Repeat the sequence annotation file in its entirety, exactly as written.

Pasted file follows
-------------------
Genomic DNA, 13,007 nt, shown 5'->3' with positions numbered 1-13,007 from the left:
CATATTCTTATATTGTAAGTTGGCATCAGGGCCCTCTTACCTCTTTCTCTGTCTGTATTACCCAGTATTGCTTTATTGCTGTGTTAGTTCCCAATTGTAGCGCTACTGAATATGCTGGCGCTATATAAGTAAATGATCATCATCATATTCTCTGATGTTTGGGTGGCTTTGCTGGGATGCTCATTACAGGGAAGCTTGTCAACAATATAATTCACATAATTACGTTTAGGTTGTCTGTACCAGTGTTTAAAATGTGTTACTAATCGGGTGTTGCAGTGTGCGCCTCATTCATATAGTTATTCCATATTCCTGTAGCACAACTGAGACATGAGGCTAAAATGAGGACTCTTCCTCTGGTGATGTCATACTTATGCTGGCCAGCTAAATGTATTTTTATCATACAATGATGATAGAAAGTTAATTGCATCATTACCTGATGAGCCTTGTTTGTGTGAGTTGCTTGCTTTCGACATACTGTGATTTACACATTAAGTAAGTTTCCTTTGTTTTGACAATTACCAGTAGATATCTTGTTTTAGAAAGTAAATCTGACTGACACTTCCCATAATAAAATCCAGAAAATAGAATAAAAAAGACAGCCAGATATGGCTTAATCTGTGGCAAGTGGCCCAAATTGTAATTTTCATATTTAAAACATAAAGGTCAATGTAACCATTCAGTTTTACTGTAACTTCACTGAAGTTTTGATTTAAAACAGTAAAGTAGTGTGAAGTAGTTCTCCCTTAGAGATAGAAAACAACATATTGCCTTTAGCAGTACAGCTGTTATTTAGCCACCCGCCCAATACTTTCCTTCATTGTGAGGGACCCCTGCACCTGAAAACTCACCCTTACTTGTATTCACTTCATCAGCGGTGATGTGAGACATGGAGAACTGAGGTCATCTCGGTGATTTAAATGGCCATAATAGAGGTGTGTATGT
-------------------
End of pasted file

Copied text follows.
Genomic DNA, 13,007 nt, shown 5'->3' with positions numbered 1-13,007 from the left:
CATATTCTTATATTGTAAGTTGGCATCAGGGCCCTCTTACCTCTTTCTCTGTCTGTATTACCCAGTATTGCTTTATTGCTGTGTTAGTTCCCAATTGTAGCGCTACTGAATATGCTGGCGCTATATAAGTAAATGATCATCATCATATTCTCTGATGTTTGGGTGGCTTTGCTGGGATGCTCATTACAGGGAAGCTTGTCAACAATATAATTCACATAATTACGTTTAGGTTGTCTGTACCAGTGTTTAAAATGTGTTACTAATCGGGTGTTGCAGTGTGCGCCTCATTCATATAGTTATTCCATATTCCTGTAGCACAACTGAGACATGAGGCTAAAATGAGGACTCTTCCTCTGGTGATGTCATACTTATGCTGGCCAGCTAAATGTATTTTTATCATACAATGATGATAGAAAGTTAATTGCATCATTACCTGATGAGCCTTGTTTGTGTGAGTTGCTTGCTTTCGACATACTGTGATTTACACATTAAGTAAGTTTCCTTTGTTTTGACAATTACCAGTAGATATCTTGTTTTAGAAAGTAAATCTGACTGACACTTCCCATAATAAAATCCAGAAAATAGAATAAAAAAGACAGCCAGATATGGCTTAATCTGTGGCAAGTGGCCCAAATTGTAATTTTCATATTTAAAACATAAAGGTCAATGTAACCATTCAGTTTTACTGTAACTTCACTGAAGTTTTGATTTAAAACAGTAAAGTAGTGTGAAGTAGTTCTCCCTTAGAGATAGAAAACAACATATTGCCTTTAGCAGTACAGCTGTTATTTAGCCACCCGCCCAATACTTTCCTTCATTGTGAGGGACCCCTGCACCTGAAAACTCACCCTTACTTGTATTCACTTCATCAGCGGTGATGTGAGACATGGAGAACTGAGGTCATCTCGGTGATTTAAATGGCCATAATAGAGGTGTGTATGT